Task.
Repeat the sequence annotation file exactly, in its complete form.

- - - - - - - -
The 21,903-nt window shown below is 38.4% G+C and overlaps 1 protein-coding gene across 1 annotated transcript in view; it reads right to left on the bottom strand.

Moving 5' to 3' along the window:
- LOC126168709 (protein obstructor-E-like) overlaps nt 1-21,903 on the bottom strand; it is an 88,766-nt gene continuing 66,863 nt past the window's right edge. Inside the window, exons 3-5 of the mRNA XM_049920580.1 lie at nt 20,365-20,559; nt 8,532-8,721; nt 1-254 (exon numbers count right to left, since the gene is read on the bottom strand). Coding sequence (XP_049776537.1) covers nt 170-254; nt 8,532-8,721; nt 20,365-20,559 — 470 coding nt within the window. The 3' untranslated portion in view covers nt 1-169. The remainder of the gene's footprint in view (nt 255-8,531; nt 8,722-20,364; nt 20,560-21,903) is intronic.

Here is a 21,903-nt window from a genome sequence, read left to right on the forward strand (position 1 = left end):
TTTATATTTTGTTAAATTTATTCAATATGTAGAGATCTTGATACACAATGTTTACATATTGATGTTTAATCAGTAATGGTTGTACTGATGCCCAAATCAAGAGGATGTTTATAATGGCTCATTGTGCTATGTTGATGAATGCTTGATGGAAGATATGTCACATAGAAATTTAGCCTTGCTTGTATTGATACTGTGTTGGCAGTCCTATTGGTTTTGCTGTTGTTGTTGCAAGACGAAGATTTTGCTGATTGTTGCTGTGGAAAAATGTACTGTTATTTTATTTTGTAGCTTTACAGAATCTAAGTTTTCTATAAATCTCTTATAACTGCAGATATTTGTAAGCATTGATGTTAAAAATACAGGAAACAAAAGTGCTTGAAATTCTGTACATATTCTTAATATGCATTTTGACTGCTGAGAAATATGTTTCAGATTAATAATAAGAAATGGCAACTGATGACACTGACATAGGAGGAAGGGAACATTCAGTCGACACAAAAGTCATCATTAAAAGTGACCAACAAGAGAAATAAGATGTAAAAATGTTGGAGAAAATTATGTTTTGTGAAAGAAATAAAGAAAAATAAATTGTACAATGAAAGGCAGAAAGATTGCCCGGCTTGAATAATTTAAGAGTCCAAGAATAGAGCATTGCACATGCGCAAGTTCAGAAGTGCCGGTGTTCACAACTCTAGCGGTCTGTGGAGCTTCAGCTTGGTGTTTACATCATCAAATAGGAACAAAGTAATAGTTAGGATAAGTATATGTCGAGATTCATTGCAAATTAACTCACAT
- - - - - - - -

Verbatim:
The 21,903-nt window shown below is 38.4% G+C and overlaps 1 protein-coding gene across 1 annotated transcript in view; it reads right to left on the bottom strand.

Moving 5' to 3' along the window:
- LOC126168709 (protein obstructor-E-like) overlaps nt 1-21,903 on the bottom strand; it is an 88,766-nt gene continuing 66,863 nt past the window's right edge. Inside the window, exons 3-5 of the mRNA XM_049920580.1 lie at nt 20,365-20,559; nt 8,532-8,721; nt 1-254 (exon numbers count right to left, since the gene is read on the bottom strand). Coding sequence (XP_049776537.1) covers nt 170-254; nt 8,532-8,721; nt 20,365-20,559 — 470 coding nt within the window. The 3' untranslated portion in view covers nt 1-169. The remainder of the gene's footprint in view (nt 255-8,531; nt 8,722-20,364; nt 20,560-21,903) is intronic.

Here is a 21,903-nt window from a genome sequence, read left to right on the forward strand (position 1 = left end):
TTTATATTTTGTTAAATTTATTCAATATGTAGAGATCTTGATACACAATGTTTACATATTGATGTTTAATCAGTAATGGTTGTACTGATGCCCAAATCAAGAGGATGTTTATAATGGCTCATTGTGCTATGTTGATGAATGCTTGATGGAAGATATGTCACATAGAAATTTAGCCTTGCTTGTATTGATACTGTGTTGGCAGTCCTATTGGTTTTGCTGTTGTTGTTGCAAGACGAAGATTTTGCTGATTGTTGCTGTGGAAAAATGTACTGTTATTTTATTTTGTAGCTTTACAGAATCTAAGTTTTCTATAAATCTCTTATAACTGCAGATATTTGTAAGCATTGATGTTAAAAATACAGGAAACAAAAGTGCTTGAAATTCTGTACATATTCTTAATATGCATTTTGACTGCTGAGAAATATGTTTCAGATTAATAATAAGAAATGGCAACTGATGACACTGACATAGGAGGAAGGGAACATTCAGTCGACACAAAAGTCATCATTAAAAGTGACCAACAAGAGAAATAAGATGTAAAAATGTTGGAGAAAATTATGTTTTGTGAAAGAAATAAAGAAAAATAAATTGTACAATGAAAGGCAGAAAGATTGCCCGGCTTGAATAATTTAAGAGTCCAAGAATAGAGCATTGCACATGCGCAAGTTCAGAAGTGCCGGTGTTCACAACTCTAGCGGTCTGTGGAGCTTCAGCTTGGTGTTTACATCATCAAATAGGAACAAAGTAATAGTTAGGATAAGTATATGTCGAGATTCATTGCAAATTAACTCACAT